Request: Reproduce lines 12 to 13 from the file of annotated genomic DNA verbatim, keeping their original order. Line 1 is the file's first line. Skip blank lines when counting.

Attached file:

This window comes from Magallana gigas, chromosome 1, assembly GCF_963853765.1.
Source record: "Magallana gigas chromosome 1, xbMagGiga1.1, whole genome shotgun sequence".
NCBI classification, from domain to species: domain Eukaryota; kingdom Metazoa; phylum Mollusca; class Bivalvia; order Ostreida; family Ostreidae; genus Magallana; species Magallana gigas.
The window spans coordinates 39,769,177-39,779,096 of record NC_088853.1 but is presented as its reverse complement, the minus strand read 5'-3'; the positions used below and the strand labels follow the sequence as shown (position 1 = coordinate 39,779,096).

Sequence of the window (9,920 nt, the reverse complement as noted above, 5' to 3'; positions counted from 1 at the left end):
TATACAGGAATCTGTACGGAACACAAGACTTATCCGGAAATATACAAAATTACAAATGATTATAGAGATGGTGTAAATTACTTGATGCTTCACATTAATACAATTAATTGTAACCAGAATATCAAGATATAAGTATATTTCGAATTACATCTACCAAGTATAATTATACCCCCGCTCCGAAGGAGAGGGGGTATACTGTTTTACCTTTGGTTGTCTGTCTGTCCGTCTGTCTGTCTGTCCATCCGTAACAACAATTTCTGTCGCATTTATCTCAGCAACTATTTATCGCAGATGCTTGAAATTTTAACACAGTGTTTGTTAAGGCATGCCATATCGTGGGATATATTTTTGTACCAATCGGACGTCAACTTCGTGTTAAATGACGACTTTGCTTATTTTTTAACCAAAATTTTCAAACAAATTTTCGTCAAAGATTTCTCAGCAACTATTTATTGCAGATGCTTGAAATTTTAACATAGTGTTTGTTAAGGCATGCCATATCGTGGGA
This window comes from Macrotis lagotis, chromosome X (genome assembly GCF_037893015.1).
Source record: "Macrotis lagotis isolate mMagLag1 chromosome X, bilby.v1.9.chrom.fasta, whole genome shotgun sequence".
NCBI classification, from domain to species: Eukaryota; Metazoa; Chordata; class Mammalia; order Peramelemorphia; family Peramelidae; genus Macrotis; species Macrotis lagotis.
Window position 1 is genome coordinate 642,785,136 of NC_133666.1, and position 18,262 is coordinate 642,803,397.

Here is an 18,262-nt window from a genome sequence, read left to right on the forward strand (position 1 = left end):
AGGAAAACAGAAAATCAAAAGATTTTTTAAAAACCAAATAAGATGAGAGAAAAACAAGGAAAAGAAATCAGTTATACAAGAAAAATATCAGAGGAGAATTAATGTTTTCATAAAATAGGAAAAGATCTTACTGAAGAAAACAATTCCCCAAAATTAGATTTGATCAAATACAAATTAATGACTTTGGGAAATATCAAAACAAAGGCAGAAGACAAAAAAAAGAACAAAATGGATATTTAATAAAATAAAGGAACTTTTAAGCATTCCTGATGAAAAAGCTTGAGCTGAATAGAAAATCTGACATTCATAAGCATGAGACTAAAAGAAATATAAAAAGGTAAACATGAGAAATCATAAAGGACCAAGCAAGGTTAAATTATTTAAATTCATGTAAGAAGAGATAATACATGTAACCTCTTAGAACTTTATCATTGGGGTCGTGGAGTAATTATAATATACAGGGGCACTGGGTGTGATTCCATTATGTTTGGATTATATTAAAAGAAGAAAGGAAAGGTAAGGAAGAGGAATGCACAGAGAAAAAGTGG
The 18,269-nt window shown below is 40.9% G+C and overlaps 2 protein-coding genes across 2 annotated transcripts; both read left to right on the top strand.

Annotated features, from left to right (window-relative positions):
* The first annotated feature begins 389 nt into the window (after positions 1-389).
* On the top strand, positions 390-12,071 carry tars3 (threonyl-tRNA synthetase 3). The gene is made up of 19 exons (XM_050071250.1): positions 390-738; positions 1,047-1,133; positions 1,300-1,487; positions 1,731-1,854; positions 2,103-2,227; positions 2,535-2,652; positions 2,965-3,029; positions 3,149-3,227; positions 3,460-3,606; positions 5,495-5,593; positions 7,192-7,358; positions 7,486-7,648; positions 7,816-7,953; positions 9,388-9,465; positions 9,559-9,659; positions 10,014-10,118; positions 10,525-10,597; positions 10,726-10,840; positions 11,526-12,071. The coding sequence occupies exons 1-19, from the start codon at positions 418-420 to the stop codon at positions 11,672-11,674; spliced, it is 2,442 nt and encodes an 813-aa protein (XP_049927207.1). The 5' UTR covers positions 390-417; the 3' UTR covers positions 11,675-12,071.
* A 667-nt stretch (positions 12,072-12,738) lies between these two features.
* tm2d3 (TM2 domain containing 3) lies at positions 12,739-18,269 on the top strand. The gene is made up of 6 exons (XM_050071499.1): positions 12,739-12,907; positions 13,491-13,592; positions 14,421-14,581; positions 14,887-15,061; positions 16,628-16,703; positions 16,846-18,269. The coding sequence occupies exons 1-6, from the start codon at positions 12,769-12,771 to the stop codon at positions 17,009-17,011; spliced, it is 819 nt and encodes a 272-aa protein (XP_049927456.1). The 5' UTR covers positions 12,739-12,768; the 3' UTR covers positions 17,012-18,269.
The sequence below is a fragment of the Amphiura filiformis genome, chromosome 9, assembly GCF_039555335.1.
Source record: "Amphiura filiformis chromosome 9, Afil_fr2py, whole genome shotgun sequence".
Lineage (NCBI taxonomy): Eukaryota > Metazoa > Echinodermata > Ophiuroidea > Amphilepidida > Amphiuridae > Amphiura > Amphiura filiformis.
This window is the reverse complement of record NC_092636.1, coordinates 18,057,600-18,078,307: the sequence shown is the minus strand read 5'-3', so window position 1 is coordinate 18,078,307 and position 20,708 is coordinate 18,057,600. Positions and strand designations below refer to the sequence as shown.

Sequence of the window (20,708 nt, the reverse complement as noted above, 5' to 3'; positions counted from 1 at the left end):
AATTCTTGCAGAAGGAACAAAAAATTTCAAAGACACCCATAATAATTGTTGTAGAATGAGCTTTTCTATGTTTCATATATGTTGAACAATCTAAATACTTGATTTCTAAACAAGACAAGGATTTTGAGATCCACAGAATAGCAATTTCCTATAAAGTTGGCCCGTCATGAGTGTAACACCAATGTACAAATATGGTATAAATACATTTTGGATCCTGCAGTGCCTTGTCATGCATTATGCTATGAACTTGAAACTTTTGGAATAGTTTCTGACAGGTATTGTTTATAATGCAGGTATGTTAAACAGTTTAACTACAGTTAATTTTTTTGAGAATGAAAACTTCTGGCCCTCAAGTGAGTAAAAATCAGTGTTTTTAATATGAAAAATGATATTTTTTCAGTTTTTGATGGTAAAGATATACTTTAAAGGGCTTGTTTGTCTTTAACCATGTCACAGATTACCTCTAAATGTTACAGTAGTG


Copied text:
AGGAAAACAGAAAATCAAAAGATTTTTTAAAAACCAAATAAGATGAGAGAAAAACAAGGAAAAGAAATCAGTTATACAAGAAAAATATCAGAGGAGAATTAATGTTTTCATAAAATAGGAAAAGATCTTACTGAAGAAAACAATTCCCCAAAATTAGATTTGATCAAATACAAATTAATGACTTTGGGAAATATCAAAACAAAGGCAGAAGACAAAAAAAAGAACAAAATGGATATTTAATAAAATAAAGGAACTTTTAAGCATTCCTGATGAAAAAGCTTGAGCTGAATAGAAAATCTGACATTCATAAGCATGAGACTAAAAGAAATATAAAAAGGTAAACATGAGAAATCATAAAGGACCAAGCAAGGTTAAATTATTTAAATTCATGTAAGAAGAGATAATACATGTAACCTCTTAGAACTTTATCATTGGGGTCGTGGAGTAATTATAATATACAGGGGCACTGGGTGTGATTCCATTATGTTTGGATTATATTAAAAGAAGAAAGGAAAGGTAAGGAAGAGGAATGCACAGAGAAAAAGTGG
The 18,269-nt window shown below is 40.9% G+C and overlaps 2 protein-coding genes across 2 annotated transcripts; both read left to right on the top strand.